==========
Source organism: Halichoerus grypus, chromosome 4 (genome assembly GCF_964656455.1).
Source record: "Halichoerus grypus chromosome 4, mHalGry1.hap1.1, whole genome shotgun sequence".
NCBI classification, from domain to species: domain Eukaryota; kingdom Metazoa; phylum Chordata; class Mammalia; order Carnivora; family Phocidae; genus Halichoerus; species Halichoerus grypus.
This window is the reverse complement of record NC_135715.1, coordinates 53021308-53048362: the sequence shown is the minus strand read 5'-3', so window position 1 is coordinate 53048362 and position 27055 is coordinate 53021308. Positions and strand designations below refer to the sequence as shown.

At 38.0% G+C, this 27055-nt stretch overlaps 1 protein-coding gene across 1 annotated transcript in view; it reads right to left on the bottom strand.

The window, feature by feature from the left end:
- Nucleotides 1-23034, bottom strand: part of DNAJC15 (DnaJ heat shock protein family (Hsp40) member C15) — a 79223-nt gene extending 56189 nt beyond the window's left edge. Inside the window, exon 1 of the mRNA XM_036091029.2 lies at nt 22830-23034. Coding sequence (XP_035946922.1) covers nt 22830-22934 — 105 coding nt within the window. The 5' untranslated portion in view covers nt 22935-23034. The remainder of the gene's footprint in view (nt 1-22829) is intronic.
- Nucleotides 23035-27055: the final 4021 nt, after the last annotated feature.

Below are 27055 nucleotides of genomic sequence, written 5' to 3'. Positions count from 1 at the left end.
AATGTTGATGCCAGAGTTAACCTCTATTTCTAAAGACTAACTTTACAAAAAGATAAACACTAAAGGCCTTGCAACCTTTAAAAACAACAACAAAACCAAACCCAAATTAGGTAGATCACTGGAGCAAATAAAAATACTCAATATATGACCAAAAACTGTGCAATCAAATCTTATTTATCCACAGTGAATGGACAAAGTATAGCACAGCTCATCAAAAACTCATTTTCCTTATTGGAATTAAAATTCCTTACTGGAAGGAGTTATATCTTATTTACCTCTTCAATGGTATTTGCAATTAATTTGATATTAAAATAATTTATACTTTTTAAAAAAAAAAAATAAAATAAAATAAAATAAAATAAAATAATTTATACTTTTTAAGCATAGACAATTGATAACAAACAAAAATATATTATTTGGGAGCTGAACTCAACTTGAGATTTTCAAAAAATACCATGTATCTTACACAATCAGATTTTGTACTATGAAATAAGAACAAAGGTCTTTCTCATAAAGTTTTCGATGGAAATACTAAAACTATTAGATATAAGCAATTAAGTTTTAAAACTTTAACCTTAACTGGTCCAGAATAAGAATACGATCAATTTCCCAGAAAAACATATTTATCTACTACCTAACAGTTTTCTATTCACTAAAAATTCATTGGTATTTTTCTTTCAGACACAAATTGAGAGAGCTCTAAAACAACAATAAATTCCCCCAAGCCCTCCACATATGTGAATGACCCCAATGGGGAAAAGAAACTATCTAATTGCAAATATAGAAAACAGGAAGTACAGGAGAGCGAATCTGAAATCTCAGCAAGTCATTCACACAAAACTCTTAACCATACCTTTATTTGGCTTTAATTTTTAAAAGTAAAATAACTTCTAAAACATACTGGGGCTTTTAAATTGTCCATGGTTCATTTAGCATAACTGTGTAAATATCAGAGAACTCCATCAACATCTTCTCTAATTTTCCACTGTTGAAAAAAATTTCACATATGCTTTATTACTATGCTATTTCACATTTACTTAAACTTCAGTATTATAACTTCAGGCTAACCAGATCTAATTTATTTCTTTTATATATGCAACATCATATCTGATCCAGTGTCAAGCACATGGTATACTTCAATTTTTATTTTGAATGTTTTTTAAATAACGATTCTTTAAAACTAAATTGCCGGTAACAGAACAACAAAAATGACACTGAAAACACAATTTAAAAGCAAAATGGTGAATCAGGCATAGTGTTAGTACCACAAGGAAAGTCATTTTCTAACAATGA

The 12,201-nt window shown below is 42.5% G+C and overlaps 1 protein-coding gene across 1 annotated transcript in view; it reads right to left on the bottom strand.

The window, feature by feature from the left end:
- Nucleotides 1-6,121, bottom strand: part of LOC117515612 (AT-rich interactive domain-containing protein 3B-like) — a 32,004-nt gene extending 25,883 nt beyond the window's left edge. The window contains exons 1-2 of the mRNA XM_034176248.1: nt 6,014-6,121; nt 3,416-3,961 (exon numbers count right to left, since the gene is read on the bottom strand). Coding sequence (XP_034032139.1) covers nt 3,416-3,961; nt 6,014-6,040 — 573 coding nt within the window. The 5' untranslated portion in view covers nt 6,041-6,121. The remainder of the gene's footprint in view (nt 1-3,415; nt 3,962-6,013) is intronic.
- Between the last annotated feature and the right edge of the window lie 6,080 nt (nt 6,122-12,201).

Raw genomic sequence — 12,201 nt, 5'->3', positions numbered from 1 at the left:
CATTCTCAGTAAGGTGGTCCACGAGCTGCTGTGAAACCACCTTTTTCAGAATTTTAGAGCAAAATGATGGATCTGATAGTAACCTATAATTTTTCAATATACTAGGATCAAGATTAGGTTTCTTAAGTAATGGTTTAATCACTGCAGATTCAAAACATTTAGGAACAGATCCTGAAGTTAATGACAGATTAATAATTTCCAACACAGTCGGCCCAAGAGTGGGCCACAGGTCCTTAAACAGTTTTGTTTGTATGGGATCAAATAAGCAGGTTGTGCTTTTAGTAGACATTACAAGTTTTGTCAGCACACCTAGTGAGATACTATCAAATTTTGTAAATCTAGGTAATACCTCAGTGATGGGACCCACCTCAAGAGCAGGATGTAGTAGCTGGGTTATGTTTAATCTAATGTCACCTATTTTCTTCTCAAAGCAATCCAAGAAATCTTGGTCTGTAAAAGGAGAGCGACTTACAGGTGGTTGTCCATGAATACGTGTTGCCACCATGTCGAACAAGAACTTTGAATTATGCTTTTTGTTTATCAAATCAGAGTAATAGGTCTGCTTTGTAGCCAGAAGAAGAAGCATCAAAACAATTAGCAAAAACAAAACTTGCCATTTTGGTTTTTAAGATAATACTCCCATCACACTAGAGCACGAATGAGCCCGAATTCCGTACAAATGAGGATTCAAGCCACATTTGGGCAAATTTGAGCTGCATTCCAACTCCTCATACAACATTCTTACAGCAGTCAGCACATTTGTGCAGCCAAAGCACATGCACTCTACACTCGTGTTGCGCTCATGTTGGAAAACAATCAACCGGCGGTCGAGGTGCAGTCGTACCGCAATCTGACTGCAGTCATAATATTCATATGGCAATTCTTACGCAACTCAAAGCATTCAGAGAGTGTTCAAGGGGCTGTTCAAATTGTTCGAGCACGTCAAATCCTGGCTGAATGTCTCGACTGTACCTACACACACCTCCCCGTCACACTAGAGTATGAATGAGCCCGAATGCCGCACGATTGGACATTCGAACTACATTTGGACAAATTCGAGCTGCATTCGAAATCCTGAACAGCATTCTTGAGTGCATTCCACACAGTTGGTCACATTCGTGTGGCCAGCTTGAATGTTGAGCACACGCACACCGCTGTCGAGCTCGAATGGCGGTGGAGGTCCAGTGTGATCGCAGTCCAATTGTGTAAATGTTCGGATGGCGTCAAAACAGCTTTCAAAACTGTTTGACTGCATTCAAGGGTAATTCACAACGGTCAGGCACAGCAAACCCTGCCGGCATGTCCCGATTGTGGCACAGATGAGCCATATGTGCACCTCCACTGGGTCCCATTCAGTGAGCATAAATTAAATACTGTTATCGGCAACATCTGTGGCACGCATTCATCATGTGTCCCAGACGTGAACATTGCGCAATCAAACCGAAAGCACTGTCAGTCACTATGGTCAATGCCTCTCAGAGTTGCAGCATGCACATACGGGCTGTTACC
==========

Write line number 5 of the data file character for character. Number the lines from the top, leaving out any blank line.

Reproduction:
At 38.0% G+C, this 27055-nt stretch overlaps 1 protein-coding gene across 1 annotated transcript in view; it reads right to left on the bottom strand.